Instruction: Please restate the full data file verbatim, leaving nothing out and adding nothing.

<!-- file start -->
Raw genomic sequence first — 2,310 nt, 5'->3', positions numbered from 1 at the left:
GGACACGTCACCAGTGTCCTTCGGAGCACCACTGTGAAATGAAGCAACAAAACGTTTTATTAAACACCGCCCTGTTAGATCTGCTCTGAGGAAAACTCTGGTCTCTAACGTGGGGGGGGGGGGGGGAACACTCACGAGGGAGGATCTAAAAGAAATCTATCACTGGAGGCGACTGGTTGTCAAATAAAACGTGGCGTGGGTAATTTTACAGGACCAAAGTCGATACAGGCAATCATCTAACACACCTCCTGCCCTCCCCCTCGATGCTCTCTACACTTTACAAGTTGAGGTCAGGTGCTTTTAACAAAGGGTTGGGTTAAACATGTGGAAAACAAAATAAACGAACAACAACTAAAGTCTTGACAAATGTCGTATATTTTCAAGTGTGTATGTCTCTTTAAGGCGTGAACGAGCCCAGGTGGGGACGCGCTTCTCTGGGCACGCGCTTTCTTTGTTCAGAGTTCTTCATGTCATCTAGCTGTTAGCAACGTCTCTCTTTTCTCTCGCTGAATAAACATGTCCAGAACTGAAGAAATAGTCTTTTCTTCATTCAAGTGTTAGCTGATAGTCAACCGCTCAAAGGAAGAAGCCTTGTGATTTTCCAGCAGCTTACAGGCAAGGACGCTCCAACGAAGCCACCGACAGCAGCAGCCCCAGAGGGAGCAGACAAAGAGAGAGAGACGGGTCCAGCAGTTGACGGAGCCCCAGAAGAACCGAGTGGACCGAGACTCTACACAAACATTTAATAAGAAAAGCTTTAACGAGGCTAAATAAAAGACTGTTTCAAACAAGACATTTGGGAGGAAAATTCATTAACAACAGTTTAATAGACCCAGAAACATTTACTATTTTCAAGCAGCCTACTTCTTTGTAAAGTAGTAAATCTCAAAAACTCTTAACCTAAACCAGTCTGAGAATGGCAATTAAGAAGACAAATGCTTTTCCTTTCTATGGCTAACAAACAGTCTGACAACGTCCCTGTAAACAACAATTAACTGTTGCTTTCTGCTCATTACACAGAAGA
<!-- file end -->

Raw genomic sequence first — 2,310 nt, 5'->3', positions numbered from 1 at the left:
GGACACGTCACCAGTGTCCTTCGGAGCACCACTGTGAAATGAAGCAACAAAACGTTTTATTAAACACCGCCCTGTTAGATCTGCTCTGAGGAAAACTCTGGTCTCTAACGTGGGGGGGGGGGGGGGAACACTCACGAGGGAGGATCTAAAAGAAATCTATCACTGGAGGCGACTGGTTGTCAAATAAAACGTGGCGTGGGTAATTTTACAGGACCAAAGTCGATACAGGCAATCATCTAACACACCTCCTGCCCTCCCCCTCGATGCTCTCTACACTTTACAAGTTGAGGTCAGGTGCTTTTAACAAAGGGTTGGGTTAAACATGTGGAAAACAAAATAAACGAACAACAACTAAAGTCTTGACAAATGTCGTATATTTTCAAGTGTGTATGTCTCTTTAAGGCGTGAACGAGCCCAGGTGGGGACGCGCTTCTCTGGGCACGCGCTTTCTTTGTTCAGAGTTCTTCATGTCATCTAGCTGTTAGCAACGTCTCTCTTTTCTCTCGCTGAATAAACATGTCCAGAACTGAAGAAATAGTCTTTTCTTCATTCAAGTGTTAGCTGATAGTCAACCGCTCAAAGGAAGAAGCCTTGTGATTTTCCAGCAGCTTACAGGCAAGGACGCTCCAACGAAGCCACCGACAGCAGCAGCCCCAGAGGGAGCAGACAAAGAGAGAGAGACGGGTCCAGCAGTTGACGGAGCCCCAGAAGAACCGAGTGGACCGAGACTCTACACAAACATTTAATAAGAAAAGCTTTAACGAGGCTAAATAAAAGACTGTTTCAAACAAGACATTTGGGAGGAAAATTCATTAACAACAGTTTAATAGACCCAGAAACATTTACTATTTTCAAGCAGCCTACTTCTTTGTAAAGTAGTAAATCTCAAAAACTCTTAACCTAAACCAGTCTGAGAATGGCAATTAAGAAGACAAATGCTTTTCCTTTCTATGGCTAACAAACAGTCTGACAACGTCCCTGTAAACAACAATTAACTGTTGCTTTCTGCTCATTACACAGAAGA